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The construction sector experiences the highest number of bankruptcies compared to
any sector of the economy, with many companies failing because of poor cash flow
management. This study assessed the capabilities of Nigeria contracting firms in
monitoring and controlling of construction cash flow. Quantitative approach was used to
administered questionnaire survey to 246 contracting firms involved in building and
civil engineering works in Nigeria. A total number of 112 questionnaires were filled and
returned and the results were analysed using the arithmetic mean values and ranking of
variables in Statistical Package for Social Sciences (SPSS). Essentially, the survey
evaluates the extent of usage of some identified construction cash flow monitoring and
controlling key practices. The findings show that; the Nigerian construction sector is
currently at a low capability level and usage of the key practices in construction cash
flow monitoring and controlling, the large size firms have high capability level and
usage of the key practices in construction cash flow monitoring and controlling.
Medium and small size firms which are the predominant category of firms in the
construction sector in Nigeria have low capability level and usage of the key practices in
construction cash flow monitoring and controlling and in dire need for improvement.
The research work recommends that; for an effective cash flow monitoring and
controlling practice, an assessment frame work should be developed by the contractors
for use in contract administration, continuous education and training of the entire staff
responsible for cash flow management through workshops and seminars in order to
improve their skills in cash flow management and Contractors should involve the
Quantity Surveyors, who are disciplined as cost managers to be responsible and
accountable for cash flow management.
1.1 Background to the Study
Cash flow is a series of income and expenditure over the life of an investment or
project. The difference between the income (revenue) and expenditure (disbursement) at
any point of time is term as net cash flow which could be either positive or negative
(Hoseini, Andalib and Gatmiri, 2015). A negative net cash flow means disbursements
are exceeding income which is a usual situation on even a highly profitable project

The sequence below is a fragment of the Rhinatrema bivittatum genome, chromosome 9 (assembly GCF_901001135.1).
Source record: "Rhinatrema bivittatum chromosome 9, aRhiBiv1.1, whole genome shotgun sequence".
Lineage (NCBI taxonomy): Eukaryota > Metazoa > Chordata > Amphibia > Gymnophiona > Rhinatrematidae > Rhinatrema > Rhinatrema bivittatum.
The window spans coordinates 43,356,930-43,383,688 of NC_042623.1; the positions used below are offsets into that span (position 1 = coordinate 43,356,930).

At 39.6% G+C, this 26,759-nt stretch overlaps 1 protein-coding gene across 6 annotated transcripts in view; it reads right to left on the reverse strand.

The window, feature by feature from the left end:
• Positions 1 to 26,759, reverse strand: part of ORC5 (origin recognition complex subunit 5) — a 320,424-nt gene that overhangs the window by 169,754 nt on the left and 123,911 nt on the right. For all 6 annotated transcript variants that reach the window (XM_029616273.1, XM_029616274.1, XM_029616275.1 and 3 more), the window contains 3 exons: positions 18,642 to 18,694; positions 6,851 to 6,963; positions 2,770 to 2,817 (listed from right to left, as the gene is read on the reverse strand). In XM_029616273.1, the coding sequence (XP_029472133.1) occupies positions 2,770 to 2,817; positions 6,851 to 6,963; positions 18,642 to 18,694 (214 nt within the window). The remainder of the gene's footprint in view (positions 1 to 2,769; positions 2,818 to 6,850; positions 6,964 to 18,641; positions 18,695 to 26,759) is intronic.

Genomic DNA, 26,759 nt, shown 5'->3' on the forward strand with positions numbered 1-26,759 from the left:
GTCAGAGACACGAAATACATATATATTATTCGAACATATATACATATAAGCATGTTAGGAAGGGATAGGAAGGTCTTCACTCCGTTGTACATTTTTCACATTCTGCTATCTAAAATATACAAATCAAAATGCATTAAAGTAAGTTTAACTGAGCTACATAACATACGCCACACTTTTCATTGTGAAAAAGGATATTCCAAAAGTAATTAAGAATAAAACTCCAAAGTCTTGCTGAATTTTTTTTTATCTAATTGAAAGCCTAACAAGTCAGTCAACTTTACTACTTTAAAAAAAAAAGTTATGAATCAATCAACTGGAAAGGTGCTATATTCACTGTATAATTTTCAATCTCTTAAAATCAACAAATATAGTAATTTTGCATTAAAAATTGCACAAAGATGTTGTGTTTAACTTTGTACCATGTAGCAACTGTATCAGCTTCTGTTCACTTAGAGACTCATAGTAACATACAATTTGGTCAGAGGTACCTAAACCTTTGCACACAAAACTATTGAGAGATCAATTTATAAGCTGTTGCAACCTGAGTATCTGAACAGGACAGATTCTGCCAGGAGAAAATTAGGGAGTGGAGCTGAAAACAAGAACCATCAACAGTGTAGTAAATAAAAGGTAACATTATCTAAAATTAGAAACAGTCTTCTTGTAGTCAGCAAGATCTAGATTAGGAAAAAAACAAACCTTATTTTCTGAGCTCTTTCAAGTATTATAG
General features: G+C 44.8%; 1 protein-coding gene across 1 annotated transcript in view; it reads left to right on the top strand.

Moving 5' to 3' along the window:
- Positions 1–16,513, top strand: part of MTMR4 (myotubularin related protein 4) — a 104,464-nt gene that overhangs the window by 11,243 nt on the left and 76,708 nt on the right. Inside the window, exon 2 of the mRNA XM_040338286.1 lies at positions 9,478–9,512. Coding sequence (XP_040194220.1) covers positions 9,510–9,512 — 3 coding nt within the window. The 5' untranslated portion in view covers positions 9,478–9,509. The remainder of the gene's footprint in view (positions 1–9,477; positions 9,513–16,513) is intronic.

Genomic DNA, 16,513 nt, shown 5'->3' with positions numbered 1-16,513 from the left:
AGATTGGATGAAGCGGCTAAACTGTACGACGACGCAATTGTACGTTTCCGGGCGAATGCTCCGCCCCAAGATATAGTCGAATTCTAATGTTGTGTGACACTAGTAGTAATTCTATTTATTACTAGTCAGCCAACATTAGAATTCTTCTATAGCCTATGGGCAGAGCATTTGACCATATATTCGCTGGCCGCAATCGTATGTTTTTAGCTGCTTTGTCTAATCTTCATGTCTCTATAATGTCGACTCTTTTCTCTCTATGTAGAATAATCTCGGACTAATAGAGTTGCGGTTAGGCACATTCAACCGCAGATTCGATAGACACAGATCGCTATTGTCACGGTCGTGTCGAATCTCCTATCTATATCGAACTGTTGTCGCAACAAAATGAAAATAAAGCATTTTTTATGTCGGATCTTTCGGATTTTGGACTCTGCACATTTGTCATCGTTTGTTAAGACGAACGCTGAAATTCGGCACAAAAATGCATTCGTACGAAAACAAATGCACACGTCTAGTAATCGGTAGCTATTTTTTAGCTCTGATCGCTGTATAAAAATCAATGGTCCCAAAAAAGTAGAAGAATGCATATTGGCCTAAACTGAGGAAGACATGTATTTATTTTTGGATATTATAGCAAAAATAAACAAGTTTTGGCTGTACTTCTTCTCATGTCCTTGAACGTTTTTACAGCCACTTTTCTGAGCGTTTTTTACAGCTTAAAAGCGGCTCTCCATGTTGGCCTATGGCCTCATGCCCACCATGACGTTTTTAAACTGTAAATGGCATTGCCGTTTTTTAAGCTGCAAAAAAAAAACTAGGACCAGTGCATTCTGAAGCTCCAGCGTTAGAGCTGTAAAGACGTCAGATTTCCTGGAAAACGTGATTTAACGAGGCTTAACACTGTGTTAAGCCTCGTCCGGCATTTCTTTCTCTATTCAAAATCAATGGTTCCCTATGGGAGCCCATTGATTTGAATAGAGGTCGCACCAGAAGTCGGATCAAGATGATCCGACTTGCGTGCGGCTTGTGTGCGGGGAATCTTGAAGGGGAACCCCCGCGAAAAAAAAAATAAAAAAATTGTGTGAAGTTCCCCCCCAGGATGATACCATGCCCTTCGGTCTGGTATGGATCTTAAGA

during the greater part of its duration (Al-Mohsin, Alnuaimi and Al-Tobi, 2014). A
positive cash flow is ultimately needed to generate profits, to pay employees’ salaries
and wages, taxes and servicing interest on borrow funds, materials, plant,
subcontractors’ accounts rendered and overheads expended during the progress of the
contract (Odeyinka, Kaka and Morledge, 2003). The main factors affecting cash flow in
a construction project is the widespread practice of delay and underpayment by the
clients, inaccurate Cash Flow Forecasts (CFF) and lack of efficiencies in monitoring
and controlling of construction cash flow (Hoseini, Andalib and Gatmiri, 2015).
Cash flow management is a general process of planning, forecasting, manipulating and
controlling of cash flows either at the project or corporate level (Ross and Williams,
2013). Cash flow monitoring and controlling entails adequate planning of fund
utilisations, efficient monitoring of budget implementation and effective evaluation of
results (Richter and Cantoria, 2011).
Construction sector recorded high rate of business failure globally with 20.1% and more
than 80% of these failure were attributed to lack of financial control (Emidafe, 2015).
The Nigerian construction sector which contributes about 70% of the country’s gross
domestic product (GDP) is one of the highest employer of labour, labour cost are indeed
a huge outlay for the contractors due to volume of manpower required to execute and
delivered construction projects. Poor cash flow management can result in; financial
improprieties, failure of the projects and business bankruptcy (Chukwudi and
Tobechukwu, 2014). Contractors operating in developing countries including Nigeria
were hugely affected by unprecedented financial difficulties in the wake of dwindling
economy. These difficulties are compounded by the time lag between contractor’s
expenses and payment collection, which impact negatively on the contractor’s cash flow
and in many cases result in failure of a project and business insolvency (Emidafe,
In an attempt to mitigate or alleviate the excessive rate of business failure within the
construction sector, several researches were carried out to improve cash flow
management of construction projects. And some of these researchers are; Mutti and
Hughes (2002) explored the cash flow issues associated with company failures. The
study revealed how cash flows are managed by various construction firms at the project
level in United Kingdom (UK).
Odeyinka, Kaka and Morledge (2003) identified and examined the various approaches
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